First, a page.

On cars, old, new and future; science & technology; vintage airplanes, computer flight simulation of them; Sherlockiana; our English language; travel; and other stuff
FOR SOMEONE whose knowledge of literature was first thought “nil” by Doctor John H. Watson, Sherlock Holmes quoted Shakespeare a goodly number of times. We started all this yesterday here at SimanaitisSays. Today we continue with midsummer night’s dreaming, Othello’s laments, and even a Twelfth Night deduction that suggests Holmes’ birthday.
… airy nothings… In A Midsummer Night’s Dream, Act V, Scene 1, Theseus describes the wonders of fantasy: “The forms of things unknown, the poet’s pen/Turns them into shapes and gives to airy nothing.”
In Watson’s chronicling of “The Final Problem,” Holmes displays burst and bleeding knuckles: “ ‘It’s not an airy nothing, you see,’ said he, smiling. ‘On the contrary, it is solid enough for a man to break his hand over.’ ”
… Occupation’s Gone… In Shakespeare’s Othello, Act III, Scene 3, Othello thinks his wife Desdemona has cheated on him. He sees his military career in tatters and laments to Iago (who had engineered this falsity), “Farewell the neighing steed and the shrill trump./The spirit-stirring drum, th’ ear-piercing fife./… Farewell! Othello’s occupation’s gone.”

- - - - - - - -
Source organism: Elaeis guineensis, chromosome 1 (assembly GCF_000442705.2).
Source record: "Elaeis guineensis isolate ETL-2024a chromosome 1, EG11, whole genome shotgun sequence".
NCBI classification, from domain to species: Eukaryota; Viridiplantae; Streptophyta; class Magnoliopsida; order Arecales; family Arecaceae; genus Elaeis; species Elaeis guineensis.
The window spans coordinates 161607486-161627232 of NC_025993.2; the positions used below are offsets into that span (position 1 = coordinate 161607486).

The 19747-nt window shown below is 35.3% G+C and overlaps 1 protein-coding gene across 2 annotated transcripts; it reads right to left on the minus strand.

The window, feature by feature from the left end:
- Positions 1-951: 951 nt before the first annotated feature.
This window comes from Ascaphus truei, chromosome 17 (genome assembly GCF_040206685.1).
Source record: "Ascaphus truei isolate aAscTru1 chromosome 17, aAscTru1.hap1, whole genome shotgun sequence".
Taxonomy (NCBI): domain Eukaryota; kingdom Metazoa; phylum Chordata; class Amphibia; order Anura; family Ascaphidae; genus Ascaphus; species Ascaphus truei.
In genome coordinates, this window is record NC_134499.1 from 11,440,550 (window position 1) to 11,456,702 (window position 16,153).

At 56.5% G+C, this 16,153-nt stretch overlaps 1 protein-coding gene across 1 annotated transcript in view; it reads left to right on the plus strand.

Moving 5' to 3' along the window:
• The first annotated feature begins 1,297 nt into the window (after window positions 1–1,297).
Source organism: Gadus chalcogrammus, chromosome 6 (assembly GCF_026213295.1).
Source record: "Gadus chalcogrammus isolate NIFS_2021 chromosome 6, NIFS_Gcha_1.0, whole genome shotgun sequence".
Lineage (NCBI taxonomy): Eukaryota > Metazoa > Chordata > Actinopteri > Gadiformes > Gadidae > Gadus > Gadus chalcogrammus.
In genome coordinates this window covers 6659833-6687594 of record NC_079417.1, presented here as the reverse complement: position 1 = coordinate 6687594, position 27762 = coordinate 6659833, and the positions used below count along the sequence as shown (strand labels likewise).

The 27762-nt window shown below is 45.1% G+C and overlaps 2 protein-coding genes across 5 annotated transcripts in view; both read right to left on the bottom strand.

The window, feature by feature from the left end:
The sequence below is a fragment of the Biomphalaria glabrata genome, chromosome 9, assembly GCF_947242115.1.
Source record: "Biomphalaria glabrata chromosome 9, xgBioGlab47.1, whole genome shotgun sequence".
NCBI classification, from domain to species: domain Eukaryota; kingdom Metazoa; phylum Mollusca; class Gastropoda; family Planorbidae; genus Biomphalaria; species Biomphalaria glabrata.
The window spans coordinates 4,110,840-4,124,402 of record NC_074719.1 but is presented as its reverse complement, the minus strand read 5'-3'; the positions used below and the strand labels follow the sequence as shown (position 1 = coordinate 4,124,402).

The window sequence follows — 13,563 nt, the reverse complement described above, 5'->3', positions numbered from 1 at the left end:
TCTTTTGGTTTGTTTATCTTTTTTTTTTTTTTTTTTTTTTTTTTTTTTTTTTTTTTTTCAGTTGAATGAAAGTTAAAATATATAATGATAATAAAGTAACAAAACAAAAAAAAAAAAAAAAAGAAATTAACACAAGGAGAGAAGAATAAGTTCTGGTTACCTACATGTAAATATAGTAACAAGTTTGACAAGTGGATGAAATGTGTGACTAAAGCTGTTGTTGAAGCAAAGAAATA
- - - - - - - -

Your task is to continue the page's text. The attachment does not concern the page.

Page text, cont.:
In “The Adventure of the Norwood Builder,” Holmes shares a similar thought. Watson chronicles, “ ‘From the point of view of the criminal expert,’ said Mr. Sherlock Holmes, ‘London has become a singularly uninteresting city since the death of the late lamented Professor Moriarty…. The community is certainly the gainer, and no one the loser, save the poor out-of-work specialist, whose occupation has gone.”
Journey’s Ending, Lovers’ Meeting. In Twelfth Night, Act II Scene 3, Feste the fool entertains with a song: “That can sing both high and low/Trip no further, pretty sweeting./Journeys end in lovers meeting,/Every wise man’s son doth know.”
In “The Adventure of the Empty House,” capturing the notorious Colonel Sebastian Moran, Holmes says, “Ah, colonel, ‘journeys end in lovers’ meetings,’ as the old play says.”
Well, not precisely. But Holmes is consistent: He utters “journeys end in lovers’ meeting” again, this time in “The Adventure of the Red Circle” when he encounters old friend Tobias Gregson of Scotland Yard.
In fact, the dual Shakespearean Twelfth Night references have also encouraged another bit of deduction among Sherlockians: Holmes must have been born on January 6—Twelfth Night.
Some, including the Church of England, claim that Twelfth Night is actually January 5, based on Christmas traditionally starting at sunset on December 24. However, since the sun never really sets on the British Empire, I join Sherlockians in celebrating his birthday on January 6. ds
© Dennis Simanaitis, SimanaitisSays.com, 2018